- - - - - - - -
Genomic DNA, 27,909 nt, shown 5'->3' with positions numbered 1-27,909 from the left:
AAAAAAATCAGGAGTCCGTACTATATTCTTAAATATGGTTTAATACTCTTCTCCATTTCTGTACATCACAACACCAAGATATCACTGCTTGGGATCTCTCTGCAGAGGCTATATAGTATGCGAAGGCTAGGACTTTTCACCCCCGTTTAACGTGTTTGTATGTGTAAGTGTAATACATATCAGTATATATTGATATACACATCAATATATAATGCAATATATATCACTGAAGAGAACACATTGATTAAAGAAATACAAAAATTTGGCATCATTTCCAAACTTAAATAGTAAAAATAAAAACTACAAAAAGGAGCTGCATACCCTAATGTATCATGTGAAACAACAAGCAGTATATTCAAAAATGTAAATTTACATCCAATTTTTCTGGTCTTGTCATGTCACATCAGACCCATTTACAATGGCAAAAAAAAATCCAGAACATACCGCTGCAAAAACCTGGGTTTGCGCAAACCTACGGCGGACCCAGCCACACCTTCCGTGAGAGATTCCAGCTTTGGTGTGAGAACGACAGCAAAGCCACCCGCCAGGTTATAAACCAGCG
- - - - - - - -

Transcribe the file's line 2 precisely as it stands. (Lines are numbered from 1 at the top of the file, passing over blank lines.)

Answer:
AAAAAAATCAGGAGTCCGTACTATATTCTTAAATATGGTTTAATACTCTTCTCCATTTCTGTACATCACAACACCAAGATATCACTGCTTGGGATCTCTCTGCAGAGGCTATATAGTATGCGAAGGCTAGGACTTTTCACCCCCGTTTAACGTGTTTGTATGTGTAAGTGTAATACATATCAGTATATATTGATATACACATCAATATATAATGCAATATATATCACTGAAGAGAACACATTGATTAAAGAAATACAAAAATTTGGCATCATTTCCAAACTTAAATAGTAAAAATAAAAACTACAAAAAGGAGCTGCATACCCTAATGTATCATGTGAAACAACAAGCAGTATATTCAAAAATGTAAATTTACATCCAATTTTTCTGGTCTTGTCATGTCACATCAGACCCATTTACAATGGCAAAAAAAAATCCAGAACATACCGCTGCAAAAACCTGGGTTTGCGCAAACCTACGGCGGACCCAGCCACACCTTCCGTGAGAGATTCCAGCTTTGGTGTGAGAACGACAGCAAAGCCACCCGCCAGGTTATAAACCAGCG